Co-Benefits of Energy Efficiency and Renewable Energy in Utah

Fisher, J., J. Levy, Y. Nishioka, P. Kirshen, R. Wilson, M. Chang, J. Kallay, C. James. 2010. Co-Benefits of Energy Efficiency and Renewable Energy in Utah: Air Quality, Health and Water Benefits. Synapse Energy Economics, Harvard School of Public Health, Tufts University for State of Utah Energy Office.

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Synapse was contracted by the State of Utah to estimate the water and health co-benefits of implementing energy efficiency (EE) and increasing renewable energy (RE) resources in Utah. This modeling-based exercise drew upon power system expertise at Synapse, civil engineering at Tufts University, and emissions-receptor modeling from the Harvard School of Public Health. New EE and RE resources reduced in-state demand, which reduced some aspects of in-state generation. Synapse and team members identified current and future water and health externalities from baseline generation and load growth; co-benefits are identified as the difference between externalities from baseline generation and the EE/RE scenarios. For this project, Synapse modified an in-house statistically-based hourly dispatch model, developed using publicly available historical generation and emissions data. Future build-out and resource replacement were explicitly modeled. Total generation and emissions from each scenario were used to estimate externalities and associated costs: water consumption was based on reported water use for unit-specific cooling systems; the externality cost of water was the regional marginal cost of water, derived from transaction data; mortality and morbidity were calculated from the formation, dispersion, and geographically distributed population uptake of primary and secondary particulates and ozone; externality values were based on the statistical value of life and healthcare costs for hospital visits and lost productivity.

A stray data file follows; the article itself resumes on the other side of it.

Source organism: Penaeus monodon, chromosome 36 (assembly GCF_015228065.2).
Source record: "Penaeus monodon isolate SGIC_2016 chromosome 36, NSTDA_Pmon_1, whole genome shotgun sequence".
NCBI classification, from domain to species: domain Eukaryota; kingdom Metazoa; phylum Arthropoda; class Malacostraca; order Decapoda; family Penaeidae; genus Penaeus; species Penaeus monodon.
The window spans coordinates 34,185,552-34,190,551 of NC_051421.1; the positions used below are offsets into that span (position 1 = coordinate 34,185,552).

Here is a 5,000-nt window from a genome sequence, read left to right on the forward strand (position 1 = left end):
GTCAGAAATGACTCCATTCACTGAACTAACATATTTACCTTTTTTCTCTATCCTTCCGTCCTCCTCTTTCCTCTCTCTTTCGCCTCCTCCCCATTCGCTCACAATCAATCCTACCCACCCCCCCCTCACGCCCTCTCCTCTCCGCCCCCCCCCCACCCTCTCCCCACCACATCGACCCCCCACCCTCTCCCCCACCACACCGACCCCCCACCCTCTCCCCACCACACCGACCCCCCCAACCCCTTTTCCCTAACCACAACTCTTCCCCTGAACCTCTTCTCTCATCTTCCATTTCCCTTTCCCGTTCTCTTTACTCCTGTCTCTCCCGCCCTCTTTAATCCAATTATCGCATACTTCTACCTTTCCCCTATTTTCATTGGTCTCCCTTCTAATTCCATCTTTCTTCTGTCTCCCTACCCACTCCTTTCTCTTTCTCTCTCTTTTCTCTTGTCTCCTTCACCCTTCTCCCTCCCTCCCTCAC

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Project completed March 2010.